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4 things you need to know about disinheriting your children

You have probably seen a movie or TV show that featured a dramatic threat of disinheritance. Too often, inheritance is portrayed-and actually used-as a bargaining chip in relationships. There are many legitimate reasons, though, that you may be considering it. If you are wondering what is involved in disinheriting one of your children, these four tips should provide some of the basic knowledge you need to know before proceeding with the process. 

1. Disinheritance is illegal in some cases

There are currently no laws against disinheriting children in Florida, but in other places, there are some unique stipulations dictating whether or not you will be allowed to cut kids out of your will. This is worth considering if your kids live out of state. In some cases, children who are mentally or physically disabled cannot be disinherited, and there is sometimes an age limit on disinheritance, too.

2. Clarity is of the utmost importance

Some people make the mistake of leaving their children out of their will with the intention of disinheriting them. Unfortunately, this is a common oversight that is unlikely to have the effect you want. Simply omitting your childrens' names is insufficient. If you wish to specify that your children are no longer inheritors, you should be as clear as possible, include their full names and state that they are not eligible to receive any inheritance.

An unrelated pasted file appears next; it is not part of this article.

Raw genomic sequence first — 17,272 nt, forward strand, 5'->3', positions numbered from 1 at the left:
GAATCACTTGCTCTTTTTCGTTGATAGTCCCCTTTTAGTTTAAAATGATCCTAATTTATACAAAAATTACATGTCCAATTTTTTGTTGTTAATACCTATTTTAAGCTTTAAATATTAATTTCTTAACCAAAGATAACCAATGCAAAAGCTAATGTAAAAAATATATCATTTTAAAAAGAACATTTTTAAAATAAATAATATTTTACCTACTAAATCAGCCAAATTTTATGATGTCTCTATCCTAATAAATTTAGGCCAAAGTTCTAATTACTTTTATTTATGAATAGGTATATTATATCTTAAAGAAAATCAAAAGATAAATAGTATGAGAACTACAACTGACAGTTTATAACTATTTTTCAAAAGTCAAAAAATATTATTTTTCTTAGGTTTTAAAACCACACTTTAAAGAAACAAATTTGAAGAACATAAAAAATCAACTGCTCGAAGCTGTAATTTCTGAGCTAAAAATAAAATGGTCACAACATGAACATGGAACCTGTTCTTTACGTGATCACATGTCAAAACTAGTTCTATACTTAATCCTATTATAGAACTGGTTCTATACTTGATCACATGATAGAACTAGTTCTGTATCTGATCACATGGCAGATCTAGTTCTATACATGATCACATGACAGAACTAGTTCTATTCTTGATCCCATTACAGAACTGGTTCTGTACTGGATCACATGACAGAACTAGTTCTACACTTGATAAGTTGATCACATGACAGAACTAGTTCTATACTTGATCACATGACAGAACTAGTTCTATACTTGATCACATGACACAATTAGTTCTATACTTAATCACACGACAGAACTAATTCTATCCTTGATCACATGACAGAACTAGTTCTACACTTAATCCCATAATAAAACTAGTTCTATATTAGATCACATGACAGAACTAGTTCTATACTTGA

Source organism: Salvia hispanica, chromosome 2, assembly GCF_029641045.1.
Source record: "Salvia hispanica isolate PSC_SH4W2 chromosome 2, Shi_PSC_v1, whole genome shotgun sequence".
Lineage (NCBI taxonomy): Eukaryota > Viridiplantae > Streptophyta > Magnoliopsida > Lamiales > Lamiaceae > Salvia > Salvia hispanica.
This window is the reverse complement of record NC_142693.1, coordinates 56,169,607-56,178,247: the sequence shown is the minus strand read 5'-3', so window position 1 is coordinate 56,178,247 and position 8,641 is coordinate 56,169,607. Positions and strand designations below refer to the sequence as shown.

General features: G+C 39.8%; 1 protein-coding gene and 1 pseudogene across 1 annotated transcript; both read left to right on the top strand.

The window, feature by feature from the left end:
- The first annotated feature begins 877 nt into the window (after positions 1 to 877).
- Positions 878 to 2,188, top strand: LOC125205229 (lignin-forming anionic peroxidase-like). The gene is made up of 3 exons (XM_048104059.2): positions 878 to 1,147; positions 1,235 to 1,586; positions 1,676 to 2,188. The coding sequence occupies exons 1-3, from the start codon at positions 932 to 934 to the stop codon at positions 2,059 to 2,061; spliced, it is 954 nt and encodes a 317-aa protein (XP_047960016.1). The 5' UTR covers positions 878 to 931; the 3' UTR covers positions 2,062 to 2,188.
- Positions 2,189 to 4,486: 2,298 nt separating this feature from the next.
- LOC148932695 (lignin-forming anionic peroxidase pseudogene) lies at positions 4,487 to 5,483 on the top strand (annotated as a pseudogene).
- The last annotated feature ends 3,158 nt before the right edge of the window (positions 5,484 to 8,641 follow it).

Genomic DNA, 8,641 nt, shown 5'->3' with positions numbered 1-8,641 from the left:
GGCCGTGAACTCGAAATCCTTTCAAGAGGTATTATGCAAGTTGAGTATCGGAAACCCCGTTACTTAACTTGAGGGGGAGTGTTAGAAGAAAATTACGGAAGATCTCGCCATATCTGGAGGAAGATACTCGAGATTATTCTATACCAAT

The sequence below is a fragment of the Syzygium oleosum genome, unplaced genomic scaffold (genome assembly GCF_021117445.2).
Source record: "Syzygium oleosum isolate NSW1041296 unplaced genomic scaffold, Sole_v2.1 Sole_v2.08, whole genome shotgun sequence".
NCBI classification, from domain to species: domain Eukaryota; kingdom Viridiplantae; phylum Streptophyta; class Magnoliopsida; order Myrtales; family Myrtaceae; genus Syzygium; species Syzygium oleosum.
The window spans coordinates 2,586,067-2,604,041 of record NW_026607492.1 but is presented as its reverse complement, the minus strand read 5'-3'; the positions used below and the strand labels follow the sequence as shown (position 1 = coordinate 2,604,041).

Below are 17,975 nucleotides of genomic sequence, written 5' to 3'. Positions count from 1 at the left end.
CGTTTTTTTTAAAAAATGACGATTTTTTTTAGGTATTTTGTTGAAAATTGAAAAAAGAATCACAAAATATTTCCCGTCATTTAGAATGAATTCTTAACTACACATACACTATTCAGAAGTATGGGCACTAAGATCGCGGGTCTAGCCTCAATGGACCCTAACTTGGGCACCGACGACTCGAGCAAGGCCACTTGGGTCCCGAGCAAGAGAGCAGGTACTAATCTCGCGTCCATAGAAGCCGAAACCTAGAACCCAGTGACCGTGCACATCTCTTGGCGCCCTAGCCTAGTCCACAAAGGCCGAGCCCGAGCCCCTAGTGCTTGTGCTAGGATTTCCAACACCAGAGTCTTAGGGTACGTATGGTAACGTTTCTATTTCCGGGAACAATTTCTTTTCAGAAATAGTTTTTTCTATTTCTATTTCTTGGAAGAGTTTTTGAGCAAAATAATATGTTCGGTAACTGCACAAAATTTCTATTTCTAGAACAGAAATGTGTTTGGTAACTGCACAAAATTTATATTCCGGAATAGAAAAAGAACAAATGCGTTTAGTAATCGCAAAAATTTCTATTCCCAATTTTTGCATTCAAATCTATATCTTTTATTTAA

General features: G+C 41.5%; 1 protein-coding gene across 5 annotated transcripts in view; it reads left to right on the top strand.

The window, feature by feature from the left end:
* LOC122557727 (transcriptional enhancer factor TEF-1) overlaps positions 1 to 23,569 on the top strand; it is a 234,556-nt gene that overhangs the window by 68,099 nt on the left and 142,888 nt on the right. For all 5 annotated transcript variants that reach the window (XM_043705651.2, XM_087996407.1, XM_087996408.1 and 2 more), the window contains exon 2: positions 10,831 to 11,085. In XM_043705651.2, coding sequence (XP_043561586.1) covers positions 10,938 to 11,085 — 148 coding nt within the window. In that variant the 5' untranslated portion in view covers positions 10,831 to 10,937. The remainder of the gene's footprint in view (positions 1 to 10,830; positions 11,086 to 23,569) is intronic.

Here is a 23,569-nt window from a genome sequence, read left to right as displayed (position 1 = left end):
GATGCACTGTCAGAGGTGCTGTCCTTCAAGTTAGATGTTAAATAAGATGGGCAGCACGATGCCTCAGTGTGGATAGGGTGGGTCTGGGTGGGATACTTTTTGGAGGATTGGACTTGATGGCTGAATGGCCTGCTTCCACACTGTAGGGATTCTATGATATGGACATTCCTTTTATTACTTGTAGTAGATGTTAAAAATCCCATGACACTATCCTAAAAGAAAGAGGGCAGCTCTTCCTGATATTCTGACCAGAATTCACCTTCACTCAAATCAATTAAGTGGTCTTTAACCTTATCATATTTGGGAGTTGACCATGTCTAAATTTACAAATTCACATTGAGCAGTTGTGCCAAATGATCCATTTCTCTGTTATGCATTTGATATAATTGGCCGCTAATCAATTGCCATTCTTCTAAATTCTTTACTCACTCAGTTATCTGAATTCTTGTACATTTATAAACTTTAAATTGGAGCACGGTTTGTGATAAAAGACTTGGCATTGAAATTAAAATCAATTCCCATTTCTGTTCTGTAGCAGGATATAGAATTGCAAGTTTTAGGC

3. You can grant power of appointment

Disinheriting a son or daughter is likely to be a difficult decision for anybody. If you do decide that it is the right choice, though, you can grant the power of appointment to another relative in your will or trust. In doing so, you can give them the power to include your children in your inheritance if circumstances change later. To accomplish this, you should give the beneficiary power of appointment to exercise.

4. A trust can control inheritances

In many ways, a trust offers more adaptability regarding your inheritance. A trust allows you to specify contingencies for the receipt of an inheritance, for example, and reserve the funds for specific uses. In order to do this, you should establish a lifetime trust for your children. The flip side of this adaptability is that disinheriting children may be easier when you are dealing with a trust than it is when you are dealing with a will.

Determining whether or not you will include your children in your inheritance is a difficult choice. Reach out to an attorney if you are interested in getting legal assistance with your will, estate or trust. Call Korshak & Associates, P.A., at 407-917-6786.

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